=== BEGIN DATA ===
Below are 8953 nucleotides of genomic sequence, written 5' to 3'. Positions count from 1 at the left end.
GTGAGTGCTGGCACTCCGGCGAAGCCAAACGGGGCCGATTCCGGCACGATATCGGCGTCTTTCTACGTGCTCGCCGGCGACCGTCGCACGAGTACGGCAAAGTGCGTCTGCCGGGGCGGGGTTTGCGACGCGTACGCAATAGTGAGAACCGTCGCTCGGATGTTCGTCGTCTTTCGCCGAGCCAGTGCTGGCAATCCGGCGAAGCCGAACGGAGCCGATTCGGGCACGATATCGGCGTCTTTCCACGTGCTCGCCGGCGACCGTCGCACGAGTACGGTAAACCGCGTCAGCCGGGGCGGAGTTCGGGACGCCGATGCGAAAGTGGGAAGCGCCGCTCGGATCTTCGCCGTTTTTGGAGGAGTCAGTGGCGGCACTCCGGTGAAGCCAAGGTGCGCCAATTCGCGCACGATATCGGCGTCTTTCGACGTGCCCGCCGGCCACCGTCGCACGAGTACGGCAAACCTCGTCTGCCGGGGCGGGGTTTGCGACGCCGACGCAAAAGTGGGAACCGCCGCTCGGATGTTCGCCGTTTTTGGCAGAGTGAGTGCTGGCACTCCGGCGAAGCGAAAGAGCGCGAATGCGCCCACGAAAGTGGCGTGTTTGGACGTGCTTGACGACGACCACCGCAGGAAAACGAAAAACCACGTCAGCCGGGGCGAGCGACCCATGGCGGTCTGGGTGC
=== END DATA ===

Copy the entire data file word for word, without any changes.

Below are 8953 nucleotides of genomic sequence, written 5' to 3'. Positions count from 1 at the left end.
GTGAGTGCTGGCACTCCGGCGAAGCCAAACGGGGCCGATTCCGGCACGATATCGGCGTCTTTCTACGTGCTCGCCGGCGACCGTCGCACGAGTACGGCAAAGTGCGTCTGCCGGGGCGGGGTTTGCGACGCGTACGCAATAGTGAGAACCGTCGCTCGGATGTTCGTCGTCTTTCGCCGAGCCAGTGCTGGCAATCCGGCGAAGCCGAACGGAGCCGATTCGGGCACGATATCGGCGTCTTTCCACGTGCTCGCCGGCGACCGTCGCACGAGTACGGTAAACCGCGTCAGCCGGGGCGGAGTTCGGGACGCCGATGCGAAAGTGGGAAGCGCCGCTCGGATCTTCGCCGTTTTTGGAGGAGTCAGTGGCGGCACTCCGGTGAAGCCAAGGTGCGCCAATTCGCGCACGATATCGGCGTCTTTCGACGTGCCCGCCGGCCACCGTCGCACGAGTACGGCAAACCTCGTCTGCCGGGGCGGGGTTTGCGACGCCGACGCAAAAGTGGGAACCGCCGCTCGGATGTTCGCCGTTTTTGGCAGAGTGAGTGCTGGCACTCCGGCGAAGCGAAAGAGCGCGAATGCGCCCACGAAAGTGGCGTGTTTGGACGTGCTTGACGACGACCACCGCAGGAAAACGAAAAACCACGTCAGCCGGGGCGAGCGACCCATGGCGGTCTGGGTGC